“We are reversing the water cycle that has flowed in one direction since the beginning of Earth.”

The upshot is that in the twenty-first century, our species will be subjected to global water torture: alternately raising unaffordable dikes to hold it back, then desperately trying to coax it from any possible source. But like topsoil, there is no practical way to create more fresh water. Removing salt from seawater – the result of millions of years of rain and runoff dissolving rocks en route to the sea—is undercut by the cost of the energy required, and defeated by the distance that separates most arable land from the oceans. Desalination may be the most literal example of how the technological species that we’ve become stands in defiance of nature: As University of California–Santa Cruz Director of Integrated Water Research Brent Haddad told the Santa Cruz Sentinel after a seven-year study of the economic and ecological effects of desalination, “We are reversing the water cycle that has flowed in one direction since the beginning of Earth.”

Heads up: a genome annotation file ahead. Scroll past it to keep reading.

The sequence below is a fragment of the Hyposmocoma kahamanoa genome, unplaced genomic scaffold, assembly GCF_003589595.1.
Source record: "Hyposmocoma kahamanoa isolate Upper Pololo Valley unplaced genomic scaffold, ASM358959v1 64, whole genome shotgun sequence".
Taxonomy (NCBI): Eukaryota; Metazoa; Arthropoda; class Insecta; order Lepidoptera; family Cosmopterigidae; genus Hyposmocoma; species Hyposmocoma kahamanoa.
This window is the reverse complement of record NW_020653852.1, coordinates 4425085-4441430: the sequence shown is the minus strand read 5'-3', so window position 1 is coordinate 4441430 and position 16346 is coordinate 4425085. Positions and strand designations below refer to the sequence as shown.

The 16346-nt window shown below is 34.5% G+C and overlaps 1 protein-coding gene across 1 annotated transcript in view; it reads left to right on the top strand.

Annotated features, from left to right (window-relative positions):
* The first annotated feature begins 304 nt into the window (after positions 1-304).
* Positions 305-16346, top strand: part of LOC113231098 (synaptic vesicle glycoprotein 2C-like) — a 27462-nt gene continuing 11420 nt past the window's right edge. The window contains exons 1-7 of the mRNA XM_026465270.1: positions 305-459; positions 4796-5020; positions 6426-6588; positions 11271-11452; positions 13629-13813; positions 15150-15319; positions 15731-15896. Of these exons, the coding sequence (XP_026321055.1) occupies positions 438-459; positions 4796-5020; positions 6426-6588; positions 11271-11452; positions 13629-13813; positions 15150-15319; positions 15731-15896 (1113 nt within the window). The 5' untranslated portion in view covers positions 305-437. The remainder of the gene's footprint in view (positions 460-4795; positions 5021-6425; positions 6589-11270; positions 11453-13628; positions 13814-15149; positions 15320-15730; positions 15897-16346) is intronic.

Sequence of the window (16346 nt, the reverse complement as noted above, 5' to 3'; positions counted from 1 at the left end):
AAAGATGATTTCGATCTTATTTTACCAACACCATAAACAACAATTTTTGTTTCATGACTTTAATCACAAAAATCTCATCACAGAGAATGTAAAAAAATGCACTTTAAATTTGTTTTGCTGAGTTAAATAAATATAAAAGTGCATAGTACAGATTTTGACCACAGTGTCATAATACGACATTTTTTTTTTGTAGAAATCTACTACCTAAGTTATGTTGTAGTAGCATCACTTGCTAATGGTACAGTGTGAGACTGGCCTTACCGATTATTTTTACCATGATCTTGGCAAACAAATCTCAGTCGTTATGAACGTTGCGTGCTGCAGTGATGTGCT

Countdown: Our Last, Best Hope for a Future on Earth? [Amazon]

June 30, 2014
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